Threat Intelligence

2/12/2015
06:20 PM
Connect Directly
Google+
Twitter
RSS
E-Mail
100%
0%

How Anthem Shared Key Markers Of Its Cyberattack

Insurer shared the MD5 malware hashes, IP addresses, and email addresses used by its attackers.

Anthem isn't a member of the healthcare industry's information sharing and analysis center, the NH-ISAC, so the NH-ISAC got word of the attack via other members of the threat information-sharing community the morning after Anthem reported its massive data breach.

The NH-ISAC then confirmed and validate with Anthem the indicators of compromise that it had received that morning via its members. "We got the information from participating members. Once we received it, we did confirm with Anthem," says Josh Singletary, NH-ISAC CIO, who heads up intelligence operations. That information then was pushed out to other ISACs as well, he says. The ISAC pushed the indicators of compromise via email to its members as well as via its secure portal, which some members use to incorporate them into their IDS/IPSes, firewalls, and other systems.

The process of how Anthem's attack markers were shared among the healthcare industry and other relevant groups and organizations provides a rare peek at how potential victims are notified about the latest threat emerging from a major breach. As attacks and attack campaigns intensify and multiply, intelligence-sharing groups like ISACs and others are crunched to get usable information and intelligence to their members quickly so they can shore up their defenses and prevent becoming the next victims.

Anthem, meanwhile, shared with HITRUST's Cyber Threat Intelligence and Incident Coordination Center the MD5 malware hashes, IP addresses, and email addresses used by its attackers. As of now, only HITRUST has all of the Anthem attack IOCs, the organization says. Within an hour of getting that attack information from Anthem, HITRUST fed that information to its automated cyber threat exchange, as well as with US-CERT, the Department of Homeland Security, and the Department of Health and Human Services.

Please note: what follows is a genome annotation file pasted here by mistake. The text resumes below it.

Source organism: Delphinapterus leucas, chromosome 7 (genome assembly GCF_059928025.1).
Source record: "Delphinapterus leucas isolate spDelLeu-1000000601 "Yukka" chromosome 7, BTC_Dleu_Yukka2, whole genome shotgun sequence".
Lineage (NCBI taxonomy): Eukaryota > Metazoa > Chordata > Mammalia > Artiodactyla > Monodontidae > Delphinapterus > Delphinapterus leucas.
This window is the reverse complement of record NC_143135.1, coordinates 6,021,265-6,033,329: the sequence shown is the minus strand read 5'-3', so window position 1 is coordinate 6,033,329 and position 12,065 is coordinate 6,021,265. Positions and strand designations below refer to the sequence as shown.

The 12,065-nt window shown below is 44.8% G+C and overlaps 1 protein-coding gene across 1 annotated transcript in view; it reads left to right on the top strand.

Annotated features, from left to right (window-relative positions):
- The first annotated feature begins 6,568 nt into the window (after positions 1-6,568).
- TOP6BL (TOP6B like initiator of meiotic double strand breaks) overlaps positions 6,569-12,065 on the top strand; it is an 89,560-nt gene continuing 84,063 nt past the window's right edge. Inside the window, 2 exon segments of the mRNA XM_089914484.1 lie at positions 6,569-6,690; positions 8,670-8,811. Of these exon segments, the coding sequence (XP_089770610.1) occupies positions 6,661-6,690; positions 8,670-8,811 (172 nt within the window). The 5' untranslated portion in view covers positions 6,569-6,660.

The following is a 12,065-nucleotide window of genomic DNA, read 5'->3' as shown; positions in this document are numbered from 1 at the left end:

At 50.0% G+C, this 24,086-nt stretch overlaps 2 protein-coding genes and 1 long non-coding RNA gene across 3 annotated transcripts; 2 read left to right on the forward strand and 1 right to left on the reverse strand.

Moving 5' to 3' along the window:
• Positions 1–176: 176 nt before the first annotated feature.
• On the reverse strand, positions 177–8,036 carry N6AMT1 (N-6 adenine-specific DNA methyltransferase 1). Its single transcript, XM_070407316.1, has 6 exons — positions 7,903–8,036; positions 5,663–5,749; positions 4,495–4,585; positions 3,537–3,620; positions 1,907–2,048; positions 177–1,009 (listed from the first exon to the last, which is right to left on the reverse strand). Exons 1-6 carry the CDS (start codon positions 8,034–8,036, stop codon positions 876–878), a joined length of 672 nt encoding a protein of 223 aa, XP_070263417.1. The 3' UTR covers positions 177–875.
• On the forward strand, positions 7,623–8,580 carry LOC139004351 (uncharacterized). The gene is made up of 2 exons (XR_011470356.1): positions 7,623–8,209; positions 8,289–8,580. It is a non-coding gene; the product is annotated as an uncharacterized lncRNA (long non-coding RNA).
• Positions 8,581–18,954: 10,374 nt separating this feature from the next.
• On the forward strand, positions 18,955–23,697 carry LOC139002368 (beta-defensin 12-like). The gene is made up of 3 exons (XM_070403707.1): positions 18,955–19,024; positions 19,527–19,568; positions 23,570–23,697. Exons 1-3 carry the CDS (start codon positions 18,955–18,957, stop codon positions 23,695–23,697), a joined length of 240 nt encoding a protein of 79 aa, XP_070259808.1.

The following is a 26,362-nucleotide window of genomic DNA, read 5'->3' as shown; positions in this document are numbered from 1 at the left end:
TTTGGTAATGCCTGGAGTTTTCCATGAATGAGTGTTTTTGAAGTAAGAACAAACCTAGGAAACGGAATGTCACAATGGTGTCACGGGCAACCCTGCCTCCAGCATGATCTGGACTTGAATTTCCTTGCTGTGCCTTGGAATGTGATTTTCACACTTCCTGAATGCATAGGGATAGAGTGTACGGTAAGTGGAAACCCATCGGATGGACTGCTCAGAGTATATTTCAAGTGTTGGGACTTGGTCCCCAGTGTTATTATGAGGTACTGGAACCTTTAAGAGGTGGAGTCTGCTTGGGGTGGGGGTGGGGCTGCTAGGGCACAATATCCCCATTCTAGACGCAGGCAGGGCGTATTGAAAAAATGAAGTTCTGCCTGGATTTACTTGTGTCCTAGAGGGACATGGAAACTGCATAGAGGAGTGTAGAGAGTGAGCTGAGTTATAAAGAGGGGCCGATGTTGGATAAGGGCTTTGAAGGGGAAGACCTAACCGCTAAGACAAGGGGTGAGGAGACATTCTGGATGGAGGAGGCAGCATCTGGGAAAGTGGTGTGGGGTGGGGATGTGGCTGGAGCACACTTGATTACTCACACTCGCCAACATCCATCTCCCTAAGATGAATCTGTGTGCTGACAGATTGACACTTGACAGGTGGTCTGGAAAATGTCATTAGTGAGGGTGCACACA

"This crucial observable information was anonymously shared with the HITRUST C3 Community, through the automated threat exchange. It was quickly determined that the IOCs were not found by other organizations across the industry and this attack was targeted at a specific organization," according to an alert issued by HITRUST last week. "Upon further investigation and analysis it is believed to be a targeted advanced persistent threat (APT) actor. With that information, HITRUST determined it was not necessary to issue a broad industry alert."

The NH-ISAC took a different tack, sharing not only within the ISAC but with other ISACs, too. So far, there's been no sign or confirmation of other healthcare organizations in the NH-ISAC getting hit by the same attack Anthem suffered. But several security experts say that if the attackers are indeed a Chinese cyberespionage group, there would be other victims as well given the region's widespread and pervasive tactics in these types of attacks.

"We're not seeing any of those [indicators of compromise from the Anthem breach], so that's really good," says Rich Reybok, CTO of Vorstack, which provides an automation and collaboration platform to the NH-ISAC.

Anthem's attack, while targeted, in many ways was very similar to others out there in its methods and approach.

"What was different about this attack was how massive it was, how many records--80 million--affected. It has really raised awareness in the healthcare sector and other sectors on how critical intelligence- and information-sharing and coordinated response is," says Deborah Kobza, founder & CEO of NH-ISAC.